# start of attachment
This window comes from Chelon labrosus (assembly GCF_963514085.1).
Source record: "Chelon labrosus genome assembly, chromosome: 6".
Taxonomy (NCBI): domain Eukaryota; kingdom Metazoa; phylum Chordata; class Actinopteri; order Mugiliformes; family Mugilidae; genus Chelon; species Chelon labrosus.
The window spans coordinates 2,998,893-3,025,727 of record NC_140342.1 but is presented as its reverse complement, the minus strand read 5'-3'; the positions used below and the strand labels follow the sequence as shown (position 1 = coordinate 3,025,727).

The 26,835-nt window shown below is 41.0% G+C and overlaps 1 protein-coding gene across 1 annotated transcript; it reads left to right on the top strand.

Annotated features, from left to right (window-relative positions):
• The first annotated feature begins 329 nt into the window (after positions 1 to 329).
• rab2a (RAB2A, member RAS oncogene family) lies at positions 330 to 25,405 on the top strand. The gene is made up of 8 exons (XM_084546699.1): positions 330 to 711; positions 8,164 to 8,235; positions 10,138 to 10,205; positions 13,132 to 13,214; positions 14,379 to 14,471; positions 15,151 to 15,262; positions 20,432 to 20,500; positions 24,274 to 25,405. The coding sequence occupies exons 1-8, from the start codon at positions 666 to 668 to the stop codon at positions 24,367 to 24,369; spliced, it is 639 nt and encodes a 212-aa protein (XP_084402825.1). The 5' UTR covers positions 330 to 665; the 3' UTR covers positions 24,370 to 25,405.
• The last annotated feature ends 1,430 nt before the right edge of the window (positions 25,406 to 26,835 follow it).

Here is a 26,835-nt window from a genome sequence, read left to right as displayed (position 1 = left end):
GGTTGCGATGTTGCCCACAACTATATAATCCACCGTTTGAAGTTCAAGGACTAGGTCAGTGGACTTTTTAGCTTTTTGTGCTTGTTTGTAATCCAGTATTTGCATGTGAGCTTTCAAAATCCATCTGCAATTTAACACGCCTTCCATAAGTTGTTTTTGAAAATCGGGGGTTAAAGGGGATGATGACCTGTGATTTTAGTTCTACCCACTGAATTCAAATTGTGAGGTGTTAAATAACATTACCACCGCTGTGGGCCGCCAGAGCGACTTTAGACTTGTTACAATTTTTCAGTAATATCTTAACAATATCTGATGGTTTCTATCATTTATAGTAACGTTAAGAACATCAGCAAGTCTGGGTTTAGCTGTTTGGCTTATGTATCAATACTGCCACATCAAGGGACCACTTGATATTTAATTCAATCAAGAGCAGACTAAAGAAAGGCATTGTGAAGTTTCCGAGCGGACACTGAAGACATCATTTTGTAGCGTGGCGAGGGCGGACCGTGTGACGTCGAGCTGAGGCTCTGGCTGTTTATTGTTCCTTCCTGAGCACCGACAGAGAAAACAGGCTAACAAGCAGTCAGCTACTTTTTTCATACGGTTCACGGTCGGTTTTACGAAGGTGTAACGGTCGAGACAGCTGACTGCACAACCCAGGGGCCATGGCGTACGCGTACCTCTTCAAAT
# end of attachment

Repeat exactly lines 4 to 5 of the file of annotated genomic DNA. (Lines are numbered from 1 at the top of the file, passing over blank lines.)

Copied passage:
The window spans coordinates 2,998,893-3,025,727 of record NC_140342.1 but is presented as its reverse complement, the minus strand read 5'-3'; the positions used below and the strand labels follow the sequence as shown (position 1 = coordinate 3,025,727).

The 26,835-nt window shown below is 41.0% G+C and overlaps 1 protein-coding gene across 1 annotated transcript; it reads left to right on the top strand.